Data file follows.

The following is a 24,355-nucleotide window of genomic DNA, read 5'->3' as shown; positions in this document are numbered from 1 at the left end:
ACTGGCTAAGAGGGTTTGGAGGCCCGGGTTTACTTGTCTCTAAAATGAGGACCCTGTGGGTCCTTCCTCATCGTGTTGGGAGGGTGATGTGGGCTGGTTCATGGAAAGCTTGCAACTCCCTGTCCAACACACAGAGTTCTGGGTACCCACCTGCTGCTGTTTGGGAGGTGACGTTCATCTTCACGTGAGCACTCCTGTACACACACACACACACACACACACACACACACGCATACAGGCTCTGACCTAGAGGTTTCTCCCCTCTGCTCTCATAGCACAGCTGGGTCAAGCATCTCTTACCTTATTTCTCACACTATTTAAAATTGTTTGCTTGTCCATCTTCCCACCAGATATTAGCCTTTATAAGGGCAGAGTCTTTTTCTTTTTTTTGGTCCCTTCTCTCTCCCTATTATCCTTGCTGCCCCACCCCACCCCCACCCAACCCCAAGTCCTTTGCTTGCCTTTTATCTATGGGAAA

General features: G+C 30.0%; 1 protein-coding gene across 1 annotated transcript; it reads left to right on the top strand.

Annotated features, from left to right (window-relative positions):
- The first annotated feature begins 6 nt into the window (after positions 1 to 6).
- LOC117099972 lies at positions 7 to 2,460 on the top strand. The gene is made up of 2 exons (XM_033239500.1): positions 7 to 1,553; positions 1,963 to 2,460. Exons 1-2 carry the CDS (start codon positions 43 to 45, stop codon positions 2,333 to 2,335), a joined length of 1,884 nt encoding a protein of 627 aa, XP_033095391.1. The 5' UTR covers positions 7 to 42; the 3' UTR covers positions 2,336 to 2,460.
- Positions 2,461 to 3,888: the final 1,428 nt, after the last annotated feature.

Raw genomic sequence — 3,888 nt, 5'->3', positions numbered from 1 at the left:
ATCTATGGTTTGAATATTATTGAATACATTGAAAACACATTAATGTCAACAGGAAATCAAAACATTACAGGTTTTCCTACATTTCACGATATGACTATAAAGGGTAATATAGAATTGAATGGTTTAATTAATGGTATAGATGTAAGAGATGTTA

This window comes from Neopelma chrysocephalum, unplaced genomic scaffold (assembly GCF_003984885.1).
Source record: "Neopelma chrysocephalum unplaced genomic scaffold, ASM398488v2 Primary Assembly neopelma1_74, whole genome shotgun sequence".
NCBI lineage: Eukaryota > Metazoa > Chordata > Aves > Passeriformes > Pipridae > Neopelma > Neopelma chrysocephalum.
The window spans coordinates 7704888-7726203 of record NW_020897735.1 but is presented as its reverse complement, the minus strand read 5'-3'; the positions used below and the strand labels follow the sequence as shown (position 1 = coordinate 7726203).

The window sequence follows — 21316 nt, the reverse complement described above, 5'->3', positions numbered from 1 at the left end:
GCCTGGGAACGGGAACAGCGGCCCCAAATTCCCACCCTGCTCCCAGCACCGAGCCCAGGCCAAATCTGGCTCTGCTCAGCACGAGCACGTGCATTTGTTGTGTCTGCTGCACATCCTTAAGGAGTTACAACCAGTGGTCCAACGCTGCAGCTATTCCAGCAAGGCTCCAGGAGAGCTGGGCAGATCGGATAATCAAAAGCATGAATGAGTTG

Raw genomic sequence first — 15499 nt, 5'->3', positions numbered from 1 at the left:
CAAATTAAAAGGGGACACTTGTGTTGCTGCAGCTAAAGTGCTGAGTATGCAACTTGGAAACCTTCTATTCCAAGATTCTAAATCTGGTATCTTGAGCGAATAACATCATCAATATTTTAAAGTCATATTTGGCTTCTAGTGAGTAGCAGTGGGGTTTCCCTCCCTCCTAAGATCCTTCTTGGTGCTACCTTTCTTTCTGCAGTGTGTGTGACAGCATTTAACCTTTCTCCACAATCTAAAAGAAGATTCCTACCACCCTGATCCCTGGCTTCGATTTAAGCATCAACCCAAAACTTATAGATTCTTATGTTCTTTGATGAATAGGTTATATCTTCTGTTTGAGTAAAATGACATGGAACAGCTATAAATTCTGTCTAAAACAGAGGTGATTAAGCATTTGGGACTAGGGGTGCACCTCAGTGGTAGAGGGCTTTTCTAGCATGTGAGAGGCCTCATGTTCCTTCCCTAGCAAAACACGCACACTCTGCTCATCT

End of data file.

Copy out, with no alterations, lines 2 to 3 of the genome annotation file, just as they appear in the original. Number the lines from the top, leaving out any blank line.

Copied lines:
ACTGGCTAAGAGGGTTTGGAGGCCCGGGTTTACTTGTCTCTAAAATGAGGACCCTGTGGGTCCTTCCTCATCGTGTTGGGAGGGTGATGTGGGCTGGTTCATGGAAAGCTTGCAACTCCCTGTCCAACACACAGAGTTCTGGGTACCCACCTGCTGCTGTTTGGGAGGTGACGTTCATCTTCACGTGAGCACTCCTGTACACACACACACACACACACACACACACACACGCATACAGGCTCTGACCTAGAGGTTTCTCCCCTCTGCTCTCATAGCACAGCTGGGTCAAGCATCTCTTACCTTATTTCTCACACTATTTAAAATTGTTTGCTTGTCCATCTTCCCACCAGATATTAGCCTTTATAAGGGCAGAGTCTTTTTCTTTTTTTTGGTCCCTTCTCTCTCCCTATTATCCTTGCTGCCCCACCCCACCCCCACCCAACCCCAAGTCCTTTGCTTGCCTTTTATCTATGGGAAA

General features: G+C 30.0%; 1 protein-coding gene across 1 annotated transcript; it reads left to right on the top strand.